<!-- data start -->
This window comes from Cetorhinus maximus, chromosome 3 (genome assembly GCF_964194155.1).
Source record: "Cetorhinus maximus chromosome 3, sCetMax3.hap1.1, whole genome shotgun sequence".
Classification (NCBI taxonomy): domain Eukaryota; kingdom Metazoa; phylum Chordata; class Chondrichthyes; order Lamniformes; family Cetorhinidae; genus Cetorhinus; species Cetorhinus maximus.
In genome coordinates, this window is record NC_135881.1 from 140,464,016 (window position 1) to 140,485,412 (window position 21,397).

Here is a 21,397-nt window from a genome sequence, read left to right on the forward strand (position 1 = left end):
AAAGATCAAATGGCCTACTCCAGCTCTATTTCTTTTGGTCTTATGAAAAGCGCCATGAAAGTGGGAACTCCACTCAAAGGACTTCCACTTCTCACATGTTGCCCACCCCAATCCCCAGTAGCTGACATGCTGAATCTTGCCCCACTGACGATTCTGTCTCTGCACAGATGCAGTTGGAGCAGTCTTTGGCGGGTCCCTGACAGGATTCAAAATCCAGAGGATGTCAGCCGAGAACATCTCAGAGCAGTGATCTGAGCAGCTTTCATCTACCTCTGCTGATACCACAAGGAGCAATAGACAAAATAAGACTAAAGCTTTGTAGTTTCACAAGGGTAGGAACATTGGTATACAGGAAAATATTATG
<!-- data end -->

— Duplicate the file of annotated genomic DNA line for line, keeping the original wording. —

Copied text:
This window comes from Cetorhinus maximus, chromosome 3 (genome assembly GCF_964194155.1).
Source record: "Cetorhinus maximus chromosome 3, sCetMax3.hap1.1, whole genome shotgun sequence".
Classification (NCBI taxonomy): domain Eukaryota; kingdom Metazoa; phylum Chordata; class Chondrichthyes; order Lamniformes; family Cetorhinidae; genus Cetorhinus; species Cetorhinus maximus.
In genome coordinates, this window is record NC_135881.1 from 140,464,016 (window position 1) to 140,485,412 (window position 21,397).

Here is a 21,397-nt window from a genome sequence, read left to right on the forward strand (position 1 = left end):
AAAGATCAAATGGCCTACTCCAGCTCTATTTCTTTTGGTCTTATGAAAAGCGCCATGAAAGTGGGAACTCCACTCAAAGGACTTCCACTTCTCACATGTTGCCCACCCCAATCCCCAGTAGCTGACATGCTGAATCTTGCCCCACTGACGATTCTGTCTCTGCACAGATGCAGTTGGAGCAGTCTTTGGCGGGTCCCTGACAGGATTCAAAATCCAGAGGATGTCAGCCGAGAACATCTCAGAGCAGTGATCTGAGCAGCTTTCATCTACCTCTGCTGATACCACAAGGAGCAATAGACAAAATAAGACTAAAGCTTTGTAGTTTCACAAGGGTAGGAACATTGGTATACAGGAAAATATTATG